“Large companies are holding historically high levels of cash – one recent US Fed study showed companies were holding 12 per cent of assets in cash against a long run average of 6 per cent. Meanwhile, organic growth is still patchy and cost cutting has reached the point where there is nothing left to cut. All of this points to a great market for exits in the coming year.

“The growing understanding of the potential benefits of the UK’s Patent Box Regime, which offers very valuable tax concessions, will increase foreign interest in buying UK companies.”

Mindset of UK entrepreneurs – what are they most concerned about? Attitude to equity investment?

“The UK’s entrepreneurs continue to be cautious about diluting their own equity, but as opportunities that require capital present themselves, they generally have to make a judgement – do they avoid dilution and miss out on the opportunity or accept the investment and hope that the opportunity means they end up with a smaller stake in a much bigger business? As economic confidence grows this decision becomes easier.”

Is there any expected regulatory change that will impact your business?

“The renewables sector is one which we invest in and what is really needed there is a period of stability. If 2014 proves to be a year of limited regulatory change and consistency on policy, it would greatly help this industry.”

What would you call on Government to do to support investment into SMEs?

“Easing the administrative burden on SMEs is of paramount importance: for example, by making it easier to hire staff, or even incentivising companies to do this, the Government would create a significant economic boost.”

How is Panoramic placed for 2014? What’s in store for your portfolio companies?

“We are very excited about the opportunities that 2014 holds. We have two portfolio companies very likely to exit in 2014 at impressive multiples. The demand for our brand of responsible, involved SME equity financing will only grow in the months ahead as companies start thinking again about growth opportunities. We see an environment where companies are looking to thrive, rather than simply to survive as has been the prevailing mood over the last few years.”

UK Investors are Underweight
Capital Markets (stocks and bonds)Markets

UK Investors are Underweight

The majority (50%) of UK independent financial advisers (IFAs) believe sophisticated investors are underweight in the venture capital sector according to new research commissioned by leading venture capital investor Albion Ventures.

IFAs estimate that less than a fifth (17%) of their clients’ currently have direct exposure to venture capital, with most of those surveyed (48%) believing that their clients’ exposure to venture capital will increase in the next five years. Just 3% expect a decrease. Only a handful of IFAs (2.2%) believe their clients are overweight in the sector.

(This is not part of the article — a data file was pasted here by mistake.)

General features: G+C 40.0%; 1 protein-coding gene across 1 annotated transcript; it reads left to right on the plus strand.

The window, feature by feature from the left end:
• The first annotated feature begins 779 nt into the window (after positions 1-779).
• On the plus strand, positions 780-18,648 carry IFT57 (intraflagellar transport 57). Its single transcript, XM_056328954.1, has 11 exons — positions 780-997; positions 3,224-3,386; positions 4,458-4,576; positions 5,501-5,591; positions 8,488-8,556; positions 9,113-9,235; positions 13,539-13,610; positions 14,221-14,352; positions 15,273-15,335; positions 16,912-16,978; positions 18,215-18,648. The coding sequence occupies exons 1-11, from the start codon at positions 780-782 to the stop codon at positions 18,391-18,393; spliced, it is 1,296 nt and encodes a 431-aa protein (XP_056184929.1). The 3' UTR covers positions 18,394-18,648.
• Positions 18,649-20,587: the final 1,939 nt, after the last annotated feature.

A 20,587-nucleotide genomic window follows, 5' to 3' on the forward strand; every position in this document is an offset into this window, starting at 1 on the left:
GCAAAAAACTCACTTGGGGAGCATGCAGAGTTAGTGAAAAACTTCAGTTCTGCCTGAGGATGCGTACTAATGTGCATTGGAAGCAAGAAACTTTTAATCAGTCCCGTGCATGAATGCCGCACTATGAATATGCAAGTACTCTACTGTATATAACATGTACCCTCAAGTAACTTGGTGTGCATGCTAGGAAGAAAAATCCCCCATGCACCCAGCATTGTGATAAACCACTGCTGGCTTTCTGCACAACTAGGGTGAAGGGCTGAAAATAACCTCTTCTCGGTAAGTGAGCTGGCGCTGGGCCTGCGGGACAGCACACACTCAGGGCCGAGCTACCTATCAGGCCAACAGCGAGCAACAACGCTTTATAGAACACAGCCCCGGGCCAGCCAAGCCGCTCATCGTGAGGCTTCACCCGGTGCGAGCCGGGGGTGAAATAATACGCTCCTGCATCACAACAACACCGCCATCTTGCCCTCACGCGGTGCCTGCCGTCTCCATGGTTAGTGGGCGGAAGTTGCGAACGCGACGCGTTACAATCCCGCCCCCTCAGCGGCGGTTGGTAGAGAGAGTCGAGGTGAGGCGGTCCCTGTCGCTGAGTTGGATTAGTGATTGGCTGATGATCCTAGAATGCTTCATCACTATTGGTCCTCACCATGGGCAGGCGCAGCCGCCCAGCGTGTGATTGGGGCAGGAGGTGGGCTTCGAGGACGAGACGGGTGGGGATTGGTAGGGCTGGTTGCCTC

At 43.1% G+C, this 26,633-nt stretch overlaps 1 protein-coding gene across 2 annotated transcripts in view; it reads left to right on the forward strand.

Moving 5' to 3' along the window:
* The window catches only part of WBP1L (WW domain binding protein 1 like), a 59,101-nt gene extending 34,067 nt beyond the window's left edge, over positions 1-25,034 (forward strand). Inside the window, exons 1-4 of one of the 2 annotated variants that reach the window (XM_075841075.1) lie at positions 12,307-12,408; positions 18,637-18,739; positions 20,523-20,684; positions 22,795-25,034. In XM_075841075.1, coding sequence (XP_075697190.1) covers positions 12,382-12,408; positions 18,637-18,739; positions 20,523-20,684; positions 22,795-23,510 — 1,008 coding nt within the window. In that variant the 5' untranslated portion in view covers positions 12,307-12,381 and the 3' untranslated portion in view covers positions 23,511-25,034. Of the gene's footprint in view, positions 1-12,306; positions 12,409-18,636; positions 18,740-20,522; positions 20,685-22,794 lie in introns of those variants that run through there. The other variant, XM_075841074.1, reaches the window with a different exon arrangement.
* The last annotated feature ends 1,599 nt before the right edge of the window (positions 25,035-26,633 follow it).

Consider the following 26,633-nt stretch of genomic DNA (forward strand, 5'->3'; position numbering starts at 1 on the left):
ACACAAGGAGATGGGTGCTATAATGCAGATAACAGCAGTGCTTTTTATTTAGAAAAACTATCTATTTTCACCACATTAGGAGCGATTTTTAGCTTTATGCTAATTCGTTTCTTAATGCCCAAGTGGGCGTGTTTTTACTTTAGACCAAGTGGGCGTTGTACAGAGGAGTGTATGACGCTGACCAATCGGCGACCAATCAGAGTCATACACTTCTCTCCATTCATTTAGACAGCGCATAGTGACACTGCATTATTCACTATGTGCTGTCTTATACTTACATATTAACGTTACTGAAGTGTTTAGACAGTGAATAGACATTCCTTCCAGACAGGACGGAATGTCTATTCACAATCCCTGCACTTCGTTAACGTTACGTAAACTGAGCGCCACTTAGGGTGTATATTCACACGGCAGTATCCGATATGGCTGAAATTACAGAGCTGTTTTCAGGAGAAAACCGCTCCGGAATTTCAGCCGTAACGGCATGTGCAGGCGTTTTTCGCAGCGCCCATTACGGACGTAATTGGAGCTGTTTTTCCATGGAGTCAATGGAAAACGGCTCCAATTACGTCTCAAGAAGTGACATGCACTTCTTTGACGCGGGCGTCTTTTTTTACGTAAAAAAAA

Sophisticated investors can access the venture capital sector through venture capital trusts (VCTs), investment companies listed on the London Stock Exchange. VCTs provide investment for smaller companies and offer investors a range of incentives including: 30% income tax relief, tax free dividends and no tax on capital gains. VCTs have continued to grow in popularity in recent years. In 2012-13 £370m of funds were raised by VCTs, £45m more than 2011-12.3

Patrick Reeve, Managing Partner of Albion Ventures said, “IFAs recognise there is currently an investment gap in the UK venture capital sector. Most investors are not realising the potential benefits of investing through VCTs.
“Financial advisers need to explore alternative tax efficient methods to help their clients build up a suitably sized nest egg. VCTs are a great option offering investors significant tax incentives and long-term capital growth.

Investors in VCTs also benefit in the knowledge they are helping small firms grow and are supporting the wider UK economy.”

The research follows the launch of Albion VCTs Top Up Offers, which are seeking to raise up to £15 million across its six venture capital trusts. The Offers are targeting a monthly tax-free income of 5% (should investors choose to invest equally across all Offers), equivalent to 7.1% on the net cost of investment after up-front tax relief at 30%. Investors in the Offers also have the option to boost their capital growth by participating in the dividend reinvestment scheme (“DRIS”), under which dividends are reinvested in the form of new shares in Albion VCTs.